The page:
“Other smart technology is not being integrated; we could include things like solar cells on the highway pavement, embedded sensors to communicate data back for traffic management, for flow systems—you can’t embed those if you do not invest in the entire network, if you do not have long-term plan.”
Being based in California, O’Connor keeps a close eye on developments in autonomous vehicles. He said, “Those cars, with the many sensors they need to navigate and avoid hazards and other vehicles, those sensors can help improve the management of the infrastructure.
“For instance, they can measure precisely the location of potholes, the signs and guardrails that need repair, because those vehicles see everything; you are going to see a tremendous use of that technology and the data it yields. This will allow us to do a better job of managing our highways.” We asked how well the adoption of automation is doing in, for example, some of the 10 counties rated higher for infrastructure. Countries such as Japan have had long-term infrastructure planning since the middle of the last century. Anyone who has traveled in Japan has probably experience the Shinkansen (or “new trunk line”) high-speed trains that serve as a backbone for a network of public and private rail, buses, and roadways that combined can whisk you from nearly any spot in the country to any other in hours, or at most the span of a single day.
O’Connor said, “Japan has mandated the use of intelligent construction technology on 20% of every public works project in 2017 and 100% by 2020.”
Topcon Positioning Systems’ president and CEO weighs in on comprehensive planning, automation, and regaining leadership in infrastructure.
Such initiatives are not limited to Japan, he added. “In the UK, they have the same with building construction (BIM): you are required to use that technology, that obviously reduces waste. And that government says that they have saved, in phase one, between 15-20% in the costs of public works. They expect to save, in phase two, just in 2017, £1.7B using this technology.
“Like Japan, they’ve man- dated the same by 2020: 100% use of such technologies on projects. You’ve got similar things going on in Germany and many other countries.”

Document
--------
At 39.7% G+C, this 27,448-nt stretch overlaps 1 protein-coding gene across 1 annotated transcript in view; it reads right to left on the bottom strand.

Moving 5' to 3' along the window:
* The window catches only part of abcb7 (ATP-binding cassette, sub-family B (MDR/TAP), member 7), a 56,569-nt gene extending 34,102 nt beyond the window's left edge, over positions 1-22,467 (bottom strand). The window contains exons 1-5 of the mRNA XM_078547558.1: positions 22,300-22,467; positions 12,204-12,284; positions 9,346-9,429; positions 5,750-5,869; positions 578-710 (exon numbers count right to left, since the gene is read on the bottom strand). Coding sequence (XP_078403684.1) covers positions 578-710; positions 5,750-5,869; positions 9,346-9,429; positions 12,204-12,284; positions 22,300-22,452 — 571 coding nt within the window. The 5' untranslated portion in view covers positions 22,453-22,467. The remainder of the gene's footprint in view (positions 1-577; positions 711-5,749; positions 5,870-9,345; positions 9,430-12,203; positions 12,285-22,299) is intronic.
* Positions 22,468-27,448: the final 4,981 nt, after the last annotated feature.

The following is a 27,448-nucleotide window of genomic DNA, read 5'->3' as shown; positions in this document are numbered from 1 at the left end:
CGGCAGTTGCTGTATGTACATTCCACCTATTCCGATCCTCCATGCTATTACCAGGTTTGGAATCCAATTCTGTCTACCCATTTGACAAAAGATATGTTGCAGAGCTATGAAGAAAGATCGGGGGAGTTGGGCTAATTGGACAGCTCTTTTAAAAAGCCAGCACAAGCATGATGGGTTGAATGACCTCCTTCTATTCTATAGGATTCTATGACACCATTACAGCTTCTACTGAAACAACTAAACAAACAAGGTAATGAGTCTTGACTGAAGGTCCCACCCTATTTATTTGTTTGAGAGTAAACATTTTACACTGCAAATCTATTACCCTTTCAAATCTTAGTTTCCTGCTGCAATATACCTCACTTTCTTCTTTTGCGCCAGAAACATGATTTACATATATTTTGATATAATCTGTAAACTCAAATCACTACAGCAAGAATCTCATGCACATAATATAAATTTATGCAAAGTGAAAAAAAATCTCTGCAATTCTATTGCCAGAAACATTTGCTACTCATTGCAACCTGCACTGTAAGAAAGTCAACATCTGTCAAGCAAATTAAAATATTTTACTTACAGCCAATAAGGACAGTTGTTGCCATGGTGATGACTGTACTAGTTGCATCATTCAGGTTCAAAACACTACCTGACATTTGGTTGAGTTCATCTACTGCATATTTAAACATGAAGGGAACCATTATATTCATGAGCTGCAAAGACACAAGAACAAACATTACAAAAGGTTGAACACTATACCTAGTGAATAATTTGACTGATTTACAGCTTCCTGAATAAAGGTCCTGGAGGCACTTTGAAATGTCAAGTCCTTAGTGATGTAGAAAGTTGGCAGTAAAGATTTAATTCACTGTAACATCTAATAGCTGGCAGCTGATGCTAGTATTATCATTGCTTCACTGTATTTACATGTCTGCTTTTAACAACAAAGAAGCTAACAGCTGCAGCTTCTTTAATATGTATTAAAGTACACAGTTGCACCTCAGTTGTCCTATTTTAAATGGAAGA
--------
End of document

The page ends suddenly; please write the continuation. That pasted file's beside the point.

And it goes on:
But what of the U.S.? O’Connor replied, “No mandated activity like that in the U.S.—zero.”
O’Connor explained that he has heard many people, in industry and government, explain the problem very well, and he says that they get it, and they recognize the benefits of technology that would yield tremendous cost savings for modern infrastructure investments.
The lack of progress towards long-term planning frustrates O’Connor, and he cites the tendency to add too many other considerations into the conversations. “This should be the most non-partisan thing that happens in the country.”
Long-term infrastructure planning can help solve other issues. O’Connor said, “I listen to all of the [statements] about manufacturing jobs. Do you think you will get the [smart phone] manufacturing jobs back to the U.S.? I don’t see it, but, we manufacture roads, buildings, bridges, utilities, waterways, air systems—those are manufacturing jobs that cannot be [exported to other countries]. They get to be done here in the U.S., and they are high-paying manufacturing jobs. People don’t think of it as manufacturing, but that is what we are doing.”
Not implementing the new technologies and management systems also hurts our ability to compete for large infrastructure projects globally. O’Connor said, “Our technologies are being used in every major infrastructure project in the world, and I go to countries like China: they [often] have Japanese contractors doing the work. Why isn’t it [our major construction companies]?
“We do have some major companies doing management projects, but we are not [typically] building the infrastructure. If we are not using the latest and greatest technology, we are not going to be hired to do these massive infrastructure projects in China, in India, in Africa.
“Many of these huge projects are going on without us because we do not have the specific knowledge and experience. The knowledge is growing elsewhere where people continue to invest.
“Infrastructure is not well served by short policy cycles; it is decades, it is centuries—you need a long-term plan.”